Friday, 10 August 2007

Word of the day

Title creep is today's word of the day. I am not claiming this as an original, although it certainly fills a semantic space, but it has been used before - in 2006 - in the Kinesthesis Breakthrough blog. There was an article in the March 2005 issue of Atlantic Monthly by Cullen Murphy (you have to pay for the full article) and a blog posting about it in AC/OS too.

In higher education, title creep is evident. This can take the form of acquisition of additional titles, or an extension of titular style, or invention of new titles. For example, "Director, Finance and Chief Financial Officer." The addition of a second and more impressive title represents a double title creep.

I am surprised that there is not more use of the term title creep, given its growing prevalence, and recommend the wonderful article by Cullen Murphy - if you are at a university, you can read it via one of many journal aggregations. Although if you are at a university, you will know all about it. As Mr Murphy suggests "Universities are adding honorific modifiers like sundae toppings to the names of professorships." There will be a longer posting on this tomorrow.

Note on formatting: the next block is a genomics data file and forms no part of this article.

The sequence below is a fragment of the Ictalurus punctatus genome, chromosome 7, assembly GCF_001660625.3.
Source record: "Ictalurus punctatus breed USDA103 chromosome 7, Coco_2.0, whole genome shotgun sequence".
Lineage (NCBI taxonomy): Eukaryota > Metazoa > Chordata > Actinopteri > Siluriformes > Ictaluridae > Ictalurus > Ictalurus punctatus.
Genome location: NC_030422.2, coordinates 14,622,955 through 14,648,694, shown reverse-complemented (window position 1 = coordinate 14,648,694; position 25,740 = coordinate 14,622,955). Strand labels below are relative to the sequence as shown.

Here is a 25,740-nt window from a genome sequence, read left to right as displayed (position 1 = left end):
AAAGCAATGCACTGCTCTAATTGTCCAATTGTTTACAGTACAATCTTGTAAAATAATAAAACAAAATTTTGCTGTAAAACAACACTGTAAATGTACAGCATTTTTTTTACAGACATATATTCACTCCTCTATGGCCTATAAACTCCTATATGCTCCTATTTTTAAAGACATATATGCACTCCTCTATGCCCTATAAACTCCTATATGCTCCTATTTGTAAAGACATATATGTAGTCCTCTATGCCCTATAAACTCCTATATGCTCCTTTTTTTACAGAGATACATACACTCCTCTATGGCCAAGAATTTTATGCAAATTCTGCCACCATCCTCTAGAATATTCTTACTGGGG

Kimt said...

Does title creep occur in libraries because we like to be acknowledged for the complexity of our jobs? Unfortunately titles in libraries vary so much and they often meaningless to those outside of the profession or for that matter the organisation.

I would like more generic titles and PDs it would make life much easier.

Andrew said...

I recently spied a vacancy for a Liaison Librarian position at UniMelb.

The title was: "Information Consultant, Information Awareness and Literacy Services".

Why not call a spade a spade?

Bec said...

Hi Derek
I spied an article recently on the concept of not library title creep but library mission creep ...

As Kim suggests, perhaps our 'title' creep is a response to our 'mission' creep ... we're trying to encompass so much in the field of librarianship that we want our titles to reflect our challenges.

For librarians, the issue of title partly boils down to whether or not we're willing to accept the brand of 'librarian' (as I am) or whether we feel the need to choose something with less stigma attached to it.

I've suggested before that some librarians are single-handedly responsible for perpetuating librarian stereotypes; in illustration of that point, see here and here).